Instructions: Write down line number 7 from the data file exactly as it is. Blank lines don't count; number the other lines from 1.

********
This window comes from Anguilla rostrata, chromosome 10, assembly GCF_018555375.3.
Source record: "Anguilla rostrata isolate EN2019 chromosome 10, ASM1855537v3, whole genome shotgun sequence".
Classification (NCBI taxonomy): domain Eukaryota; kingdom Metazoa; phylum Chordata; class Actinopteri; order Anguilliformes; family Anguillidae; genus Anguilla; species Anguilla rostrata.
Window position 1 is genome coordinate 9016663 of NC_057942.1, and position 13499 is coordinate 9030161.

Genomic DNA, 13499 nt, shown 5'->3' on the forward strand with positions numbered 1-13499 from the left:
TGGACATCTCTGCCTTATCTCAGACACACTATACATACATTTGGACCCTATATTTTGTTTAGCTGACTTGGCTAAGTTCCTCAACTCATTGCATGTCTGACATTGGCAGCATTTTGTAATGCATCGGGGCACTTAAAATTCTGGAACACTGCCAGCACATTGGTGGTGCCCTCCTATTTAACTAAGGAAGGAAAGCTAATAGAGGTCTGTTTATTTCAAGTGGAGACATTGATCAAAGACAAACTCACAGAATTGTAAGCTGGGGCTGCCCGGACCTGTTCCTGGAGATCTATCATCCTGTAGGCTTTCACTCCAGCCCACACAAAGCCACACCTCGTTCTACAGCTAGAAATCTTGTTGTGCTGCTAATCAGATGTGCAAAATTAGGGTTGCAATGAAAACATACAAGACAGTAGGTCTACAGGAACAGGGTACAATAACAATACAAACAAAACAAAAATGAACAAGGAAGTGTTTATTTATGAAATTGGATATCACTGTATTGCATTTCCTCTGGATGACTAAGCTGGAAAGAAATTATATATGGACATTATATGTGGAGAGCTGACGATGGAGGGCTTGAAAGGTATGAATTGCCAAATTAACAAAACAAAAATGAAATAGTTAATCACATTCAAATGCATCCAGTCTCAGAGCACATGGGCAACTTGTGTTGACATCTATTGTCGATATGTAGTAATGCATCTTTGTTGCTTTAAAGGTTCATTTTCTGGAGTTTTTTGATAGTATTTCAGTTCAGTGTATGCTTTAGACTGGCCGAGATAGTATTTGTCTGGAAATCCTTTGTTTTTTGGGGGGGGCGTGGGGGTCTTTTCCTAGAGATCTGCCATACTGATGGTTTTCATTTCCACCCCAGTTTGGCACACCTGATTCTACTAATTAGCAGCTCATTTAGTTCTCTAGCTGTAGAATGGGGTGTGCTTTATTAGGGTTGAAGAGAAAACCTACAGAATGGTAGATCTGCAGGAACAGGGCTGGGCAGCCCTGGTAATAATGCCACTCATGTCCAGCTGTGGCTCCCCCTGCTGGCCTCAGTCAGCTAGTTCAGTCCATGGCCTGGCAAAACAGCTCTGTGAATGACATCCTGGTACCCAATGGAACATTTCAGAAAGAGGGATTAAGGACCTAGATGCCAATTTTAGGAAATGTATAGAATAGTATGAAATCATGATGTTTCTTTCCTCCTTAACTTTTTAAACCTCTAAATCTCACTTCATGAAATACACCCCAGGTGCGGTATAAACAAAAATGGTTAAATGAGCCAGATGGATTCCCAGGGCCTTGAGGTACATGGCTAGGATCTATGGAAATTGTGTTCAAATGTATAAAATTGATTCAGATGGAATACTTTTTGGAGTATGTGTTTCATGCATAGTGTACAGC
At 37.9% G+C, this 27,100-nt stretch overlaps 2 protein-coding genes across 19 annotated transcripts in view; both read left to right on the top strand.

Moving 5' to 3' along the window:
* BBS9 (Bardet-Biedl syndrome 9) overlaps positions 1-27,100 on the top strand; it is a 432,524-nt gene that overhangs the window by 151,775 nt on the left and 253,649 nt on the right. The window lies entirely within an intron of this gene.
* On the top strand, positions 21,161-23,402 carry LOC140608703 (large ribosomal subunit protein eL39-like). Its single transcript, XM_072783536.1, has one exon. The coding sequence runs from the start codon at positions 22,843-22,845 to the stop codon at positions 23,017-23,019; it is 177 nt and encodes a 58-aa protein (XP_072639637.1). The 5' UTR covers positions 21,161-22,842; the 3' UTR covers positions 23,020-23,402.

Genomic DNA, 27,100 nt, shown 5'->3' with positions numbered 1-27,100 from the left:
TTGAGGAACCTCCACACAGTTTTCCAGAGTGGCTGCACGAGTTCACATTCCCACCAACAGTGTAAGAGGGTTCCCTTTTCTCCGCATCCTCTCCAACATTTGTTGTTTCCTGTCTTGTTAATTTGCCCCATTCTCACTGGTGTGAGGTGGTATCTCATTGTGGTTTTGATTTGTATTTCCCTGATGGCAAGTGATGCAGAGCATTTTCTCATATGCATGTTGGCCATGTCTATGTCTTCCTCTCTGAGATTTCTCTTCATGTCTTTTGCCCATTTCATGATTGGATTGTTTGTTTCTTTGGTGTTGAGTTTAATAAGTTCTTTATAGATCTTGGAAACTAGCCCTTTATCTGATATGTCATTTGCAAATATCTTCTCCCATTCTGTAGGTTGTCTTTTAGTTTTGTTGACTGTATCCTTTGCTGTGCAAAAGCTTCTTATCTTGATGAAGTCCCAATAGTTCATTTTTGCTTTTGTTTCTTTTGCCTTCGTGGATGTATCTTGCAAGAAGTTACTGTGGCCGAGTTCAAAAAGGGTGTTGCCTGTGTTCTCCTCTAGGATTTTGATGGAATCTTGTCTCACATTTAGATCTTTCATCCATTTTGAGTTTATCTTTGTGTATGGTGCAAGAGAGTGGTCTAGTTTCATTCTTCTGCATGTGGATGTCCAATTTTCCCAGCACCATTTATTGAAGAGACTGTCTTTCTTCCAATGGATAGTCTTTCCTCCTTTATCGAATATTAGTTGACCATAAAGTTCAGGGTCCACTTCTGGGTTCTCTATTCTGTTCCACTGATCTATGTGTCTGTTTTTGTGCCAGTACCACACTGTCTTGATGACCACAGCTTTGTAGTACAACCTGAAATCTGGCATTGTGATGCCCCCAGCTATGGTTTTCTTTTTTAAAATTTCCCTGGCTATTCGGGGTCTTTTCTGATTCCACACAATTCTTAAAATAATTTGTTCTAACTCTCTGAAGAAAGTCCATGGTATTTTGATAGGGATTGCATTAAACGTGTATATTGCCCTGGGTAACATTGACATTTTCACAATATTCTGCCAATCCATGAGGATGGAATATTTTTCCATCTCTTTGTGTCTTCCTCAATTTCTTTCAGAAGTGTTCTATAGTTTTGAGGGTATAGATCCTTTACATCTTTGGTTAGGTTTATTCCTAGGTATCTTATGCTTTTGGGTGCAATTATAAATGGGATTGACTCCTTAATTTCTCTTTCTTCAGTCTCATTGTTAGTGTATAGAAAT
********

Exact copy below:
At 37.9% G+C, this 27,100-nt stretch overlaps 2 protein-coding genes across 19 annotated transcripts in view; both read left to right on the top strand.